5. In the circumstances presented, the answer is no.
6. Very briefly stated, Rule 1.7(a) prohibits a lawyer from representing a client if “a reasonable lawyer would conclude either” that the representation “will involve the lawyer in representing differing interests” or if a “significant risk” exists that a “lawyer’s professional judgment on behalf of a client will be adversely affected by the lawyer’s own financial, business, property or other personal interests.” This prohibition is subject to exceptions outlined in Rule 1.7(b), among them where the affected client gives informed consent confirmed in writing, Rule 1.8 is a litany of standards in specific conflict situations, none of which this inquiry raises. Rule 1.9 prohibits a lawyer to be “materially adverse” to a former client in “the same or substantially related matter” without informed consent confirmed in writing. Rule 1.10 says that, while “lawyers are associated in a firm, none of them shall knowingly represent a client when any one of them would be prohibited from doing so” by Rules 1.7, 1.8, or 1.9. Thus, the imputation standard in Rule 1.10 extends the conflicts provisions of the foregoing Rules only when lawyers are “associated” in the same law firm.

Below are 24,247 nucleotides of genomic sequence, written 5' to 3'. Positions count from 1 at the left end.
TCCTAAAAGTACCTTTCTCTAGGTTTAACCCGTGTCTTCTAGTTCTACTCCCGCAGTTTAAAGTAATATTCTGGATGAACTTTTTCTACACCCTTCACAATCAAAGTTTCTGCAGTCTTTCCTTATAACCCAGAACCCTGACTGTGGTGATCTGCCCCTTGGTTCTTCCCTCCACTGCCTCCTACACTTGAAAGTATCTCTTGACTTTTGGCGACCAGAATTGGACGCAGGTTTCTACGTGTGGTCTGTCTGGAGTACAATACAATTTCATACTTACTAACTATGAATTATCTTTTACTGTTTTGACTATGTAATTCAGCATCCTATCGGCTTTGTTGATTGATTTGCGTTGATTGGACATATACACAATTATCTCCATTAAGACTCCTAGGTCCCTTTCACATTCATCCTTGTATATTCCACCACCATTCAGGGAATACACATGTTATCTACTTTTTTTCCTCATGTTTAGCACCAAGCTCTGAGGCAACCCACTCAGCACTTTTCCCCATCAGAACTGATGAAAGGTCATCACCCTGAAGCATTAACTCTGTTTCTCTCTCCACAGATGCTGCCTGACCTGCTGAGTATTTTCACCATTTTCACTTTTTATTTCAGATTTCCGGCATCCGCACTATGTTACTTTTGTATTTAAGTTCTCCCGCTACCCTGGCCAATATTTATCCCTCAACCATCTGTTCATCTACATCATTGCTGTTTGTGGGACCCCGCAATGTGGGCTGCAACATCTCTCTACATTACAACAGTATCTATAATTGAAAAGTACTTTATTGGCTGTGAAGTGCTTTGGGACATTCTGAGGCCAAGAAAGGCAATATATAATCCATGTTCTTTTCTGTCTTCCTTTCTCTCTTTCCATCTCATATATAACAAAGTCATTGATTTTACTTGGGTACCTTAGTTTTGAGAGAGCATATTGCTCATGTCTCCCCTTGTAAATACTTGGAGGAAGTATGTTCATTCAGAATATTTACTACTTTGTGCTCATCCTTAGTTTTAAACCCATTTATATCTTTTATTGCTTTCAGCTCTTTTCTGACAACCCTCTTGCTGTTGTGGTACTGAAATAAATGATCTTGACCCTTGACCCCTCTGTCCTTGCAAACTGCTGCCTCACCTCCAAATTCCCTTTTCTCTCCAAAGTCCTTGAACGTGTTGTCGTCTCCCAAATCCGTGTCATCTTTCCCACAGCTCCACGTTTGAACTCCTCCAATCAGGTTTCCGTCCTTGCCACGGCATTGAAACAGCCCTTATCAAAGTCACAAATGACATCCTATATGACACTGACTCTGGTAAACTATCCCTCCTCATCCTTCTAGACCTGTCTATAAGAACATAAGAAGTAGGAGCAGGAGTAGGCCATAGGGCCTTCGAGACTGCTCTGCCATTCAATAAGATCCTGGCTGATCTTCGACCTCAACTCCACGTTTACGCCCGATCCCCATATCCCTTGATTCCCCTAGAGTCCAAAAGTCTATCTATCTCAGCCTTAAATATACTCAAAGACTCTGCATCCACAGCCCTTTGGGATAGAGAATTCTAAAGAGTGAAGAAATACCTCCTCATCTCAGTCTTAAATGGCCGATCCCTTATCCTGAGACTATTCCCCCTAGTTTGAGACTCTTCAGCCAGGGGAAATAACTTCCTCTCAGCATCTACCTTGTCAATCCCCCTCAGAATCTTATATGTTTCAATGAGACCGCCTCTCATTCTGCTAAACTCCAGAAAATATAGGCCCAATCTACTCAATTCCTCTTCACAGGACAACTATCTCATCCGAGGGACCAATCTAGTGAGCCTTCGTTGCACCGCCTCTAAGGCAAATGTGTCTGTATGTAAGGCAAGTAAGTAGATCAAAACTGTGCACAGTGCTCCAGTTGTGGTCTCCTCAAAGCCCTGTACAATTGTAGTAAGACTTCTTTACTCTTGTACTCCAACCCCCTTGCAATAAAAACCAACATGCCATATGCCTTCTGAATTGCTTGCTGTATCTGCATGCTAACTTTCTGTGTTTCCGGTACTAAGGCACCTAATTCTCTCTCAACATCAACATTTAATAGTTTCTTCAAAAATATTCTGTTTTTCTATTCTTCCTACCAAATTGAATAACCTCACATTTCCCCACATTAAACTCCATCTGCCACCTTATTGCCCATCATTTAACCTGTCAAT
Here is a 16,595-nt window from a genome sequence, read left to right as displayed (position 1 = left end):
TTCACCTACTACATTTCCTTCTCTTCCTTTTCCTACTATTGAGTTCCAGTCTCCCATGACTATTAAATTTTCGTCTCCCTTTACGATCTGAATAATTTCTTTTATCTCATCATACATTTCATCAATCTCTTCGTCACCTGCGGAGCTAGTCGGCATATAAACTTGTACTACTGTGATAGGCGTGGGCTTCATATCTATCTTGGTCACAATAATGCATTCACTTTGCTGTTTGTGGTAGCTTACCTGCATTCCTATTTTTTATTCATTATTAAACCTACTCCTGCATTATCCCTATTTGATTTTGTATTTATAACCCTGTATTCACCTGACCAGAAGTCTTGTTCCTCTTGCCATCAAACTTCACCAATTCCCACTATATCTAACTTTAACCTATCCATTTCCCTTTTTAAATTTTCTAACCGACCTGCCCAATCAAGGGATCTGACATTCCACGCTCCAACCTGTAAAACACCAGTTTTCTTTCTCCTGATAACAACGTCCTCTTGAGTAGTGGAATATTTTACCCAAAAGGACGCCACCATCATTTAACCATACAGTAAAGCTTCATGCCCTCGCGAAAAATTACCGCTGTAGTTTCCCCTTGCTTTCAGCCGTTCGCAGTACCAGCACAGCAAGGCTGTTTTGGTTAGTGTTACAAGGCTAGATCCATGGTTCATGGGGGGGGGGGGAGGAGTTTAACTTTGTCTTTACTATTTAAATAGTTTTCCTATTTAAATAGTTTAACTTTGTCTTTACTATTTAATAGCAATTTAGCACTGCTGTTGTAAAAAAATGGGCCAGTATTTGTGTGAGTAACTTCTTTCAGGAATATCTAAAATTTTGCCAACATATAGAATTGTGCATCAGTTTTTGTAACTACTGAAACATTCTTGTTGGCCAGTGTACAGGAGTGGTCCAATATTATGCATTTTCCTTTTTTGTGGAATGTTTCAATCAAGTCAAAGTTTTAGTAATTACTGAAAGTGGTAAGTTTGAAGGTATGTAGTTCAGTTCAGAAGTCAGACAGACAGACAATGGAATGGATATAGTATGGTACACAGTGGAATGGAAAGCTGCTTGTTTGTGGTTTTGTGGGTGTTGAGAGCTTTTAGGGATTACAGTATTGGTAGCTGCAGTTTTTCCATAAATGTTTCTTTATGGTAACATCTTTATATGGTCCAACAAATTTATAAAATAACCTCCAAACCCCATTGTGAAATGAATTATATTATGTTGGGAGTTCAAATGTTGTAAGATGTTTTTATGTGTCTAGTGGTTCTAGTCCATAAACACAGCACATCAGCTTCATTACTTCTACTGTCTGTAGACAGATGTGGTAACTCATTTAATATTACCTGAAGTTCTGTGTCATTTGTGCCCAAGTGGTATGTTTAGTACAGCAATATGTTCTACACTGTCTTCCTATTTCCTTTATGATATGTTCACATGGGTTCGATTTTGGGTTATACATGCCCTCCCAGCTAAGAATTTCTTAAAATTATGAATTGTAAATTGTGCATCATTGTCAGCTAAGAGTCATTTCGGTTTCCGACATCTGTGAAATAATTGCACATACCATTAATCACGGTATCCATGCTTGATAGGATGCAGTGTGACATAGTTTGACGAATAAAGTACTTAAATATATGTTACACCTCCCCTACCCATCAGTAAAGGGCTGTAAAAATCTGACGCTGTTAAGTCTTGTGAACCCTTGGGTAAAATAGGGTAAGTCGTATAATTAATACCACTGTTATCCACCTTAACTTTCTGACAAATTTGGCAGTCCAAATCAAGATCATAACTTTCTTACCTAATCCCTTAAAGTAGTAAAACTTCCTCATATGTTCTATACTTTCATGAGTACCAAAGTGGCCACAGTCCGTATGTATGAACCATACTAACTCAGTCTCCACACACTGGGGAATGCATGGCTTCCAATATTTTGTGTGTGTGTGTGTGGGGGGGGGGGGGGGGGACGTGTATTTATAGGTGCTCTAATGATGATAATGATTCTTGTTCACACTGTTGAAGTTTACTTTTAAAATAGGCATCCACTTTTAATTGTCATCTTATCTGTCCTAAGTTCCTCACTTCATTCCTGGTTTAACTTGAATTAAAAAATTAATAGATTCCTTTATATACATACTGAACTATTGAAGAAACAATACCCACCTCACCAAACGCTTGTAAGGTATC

7. The Rules do not define the term “associated.” In general, however, to be “associated in a firm” means to be a member of, employed by, “of counsel” to, or “affiliated” with the law firm, in each instance reflecting a close and continuing relationship with the firm to warrant imputation of the conflicts of any one lawyer in the firm to the other lawyers there. See N.Y. State 876 ¶ 13 (2011) (when “two law firms are both associated with lawyers at a third firm, the conflicts of each firm are imputed to the lawyers in all three firms as if they were a single law firm”); NY State 793 (2006) (“of counsel” relationship gives rise to imputation); N.Y. State 773 (2004) (same); ABA 90-357 (1990) (same); N.Y.C. 2000-4 (2000) (use of the term “affiliated” denotes relationship that is “close and regular, continuing and semi-permanent” requiring imputation of conflicts). Substance, not form, controls; merely maintaining separate practices, free of connective titles, does not invariably elude the concerns animating Rule 1.10’s imputation provisions. Consolidated Theatres v. Warner Bros. Cir. Man. Corp., 216 F.2d 920, 927 (2d Cir. 1954) (“we have never believed that labels alone – partner, clerk, co-counsel – should control our decisions in so sensitive an area [as imputation of conflicts]”).